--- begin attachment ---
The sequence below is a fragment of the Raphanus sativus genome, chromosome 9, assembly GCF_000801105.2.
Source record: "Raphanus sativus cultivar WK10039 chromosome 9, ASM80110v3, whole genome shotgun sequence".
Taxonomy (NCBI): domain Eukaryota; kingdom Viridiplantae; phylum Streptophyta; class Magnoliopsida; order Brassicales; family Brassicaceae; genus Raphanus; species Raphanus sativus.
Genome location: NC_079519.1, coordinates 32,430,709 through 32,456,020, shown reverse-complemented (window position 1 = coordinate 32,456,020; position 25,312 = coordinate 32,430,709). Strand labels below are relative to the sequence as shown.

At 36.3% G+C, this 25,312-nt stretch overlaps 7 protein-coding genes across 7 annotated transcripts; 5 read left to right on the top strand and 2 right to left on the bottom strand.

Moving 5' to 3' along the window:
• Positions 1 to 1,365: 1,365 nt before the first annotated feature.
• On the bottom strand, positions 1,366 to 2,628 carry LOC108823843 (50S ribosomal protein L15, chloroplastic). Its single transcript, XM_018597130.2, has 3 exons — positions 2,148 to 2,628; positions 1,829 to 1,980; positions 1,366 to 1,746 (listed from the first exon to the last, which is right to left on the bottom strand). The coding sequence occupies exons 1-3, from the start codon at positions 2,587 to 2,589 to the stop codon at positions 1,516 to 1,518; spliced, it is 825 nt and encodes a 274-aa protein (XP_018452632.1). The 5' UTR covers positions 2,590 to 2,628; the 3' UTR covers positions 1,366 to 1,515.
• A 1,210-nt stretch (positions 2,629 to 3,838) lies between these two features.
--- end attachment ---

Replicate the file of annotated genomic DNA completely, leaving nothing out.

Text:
The sequence below is a fragment of the Raphanus sativus genome, chromosome 9, assembly GCF_000801105.2.
Source record: "Raphanus sativus cultivar WK10039 chromosome 9, ASM80110v3, whole genome shotgun sequence".
Taxonomy (NCBI): domain Eukaryota; kingdom Viridiplantae; phylum Streptophyta; class Magnoliopsida; order Brassicales; family Brassicaceae; genus Raphanus; species Raphanus sativus.
Genome location: NC_079519.1, coordinates 32,430,709 through 32,456,020, shown reverse-complemented (window position 1 = coordinate 32,456,020; position 25,312 = coordinate 32,430,709). Strand labels below are relative to the sequence as shown.

At 36.3% G+C, this 25,312-nt stretch overlaps 7 protein-coding genes across 7 annotated transcripts; 5 read left to right on the top strand and 2 right to left on the bottom strand.

Moving 5' to 3' along the window:
• Positions 1 to 1,365: 1,365 nt before the first annotated feature.
• On the bottom strand, positions 1,366 to 2,628 carry LOC108823843 (50S ribosomal protein L15, chloroplastic). Its single transcript, XM_018597130.2, has 3 exons — positions 2,148 to 2,628; positions 1,829 to 1,980; positions 1,366 to 1,746 (listed from the first exon to the last, which is right to left on the bottom strand). The coding sequence occupies exons 1-3, from the start codon at positions 2,587 to 2,589 to the stop codon at positions 1,516 to 1,518; spliced, it is 825 nt and encodes a 274-aa protein (XP_018452632.1). The 5' UTR covers positions 2,590 to 2,628; the 3' UTR covers positions 1,366 to 1,515.
• A 1,210-nt stretch (positions 2,629 to 3,838) lies between these two features.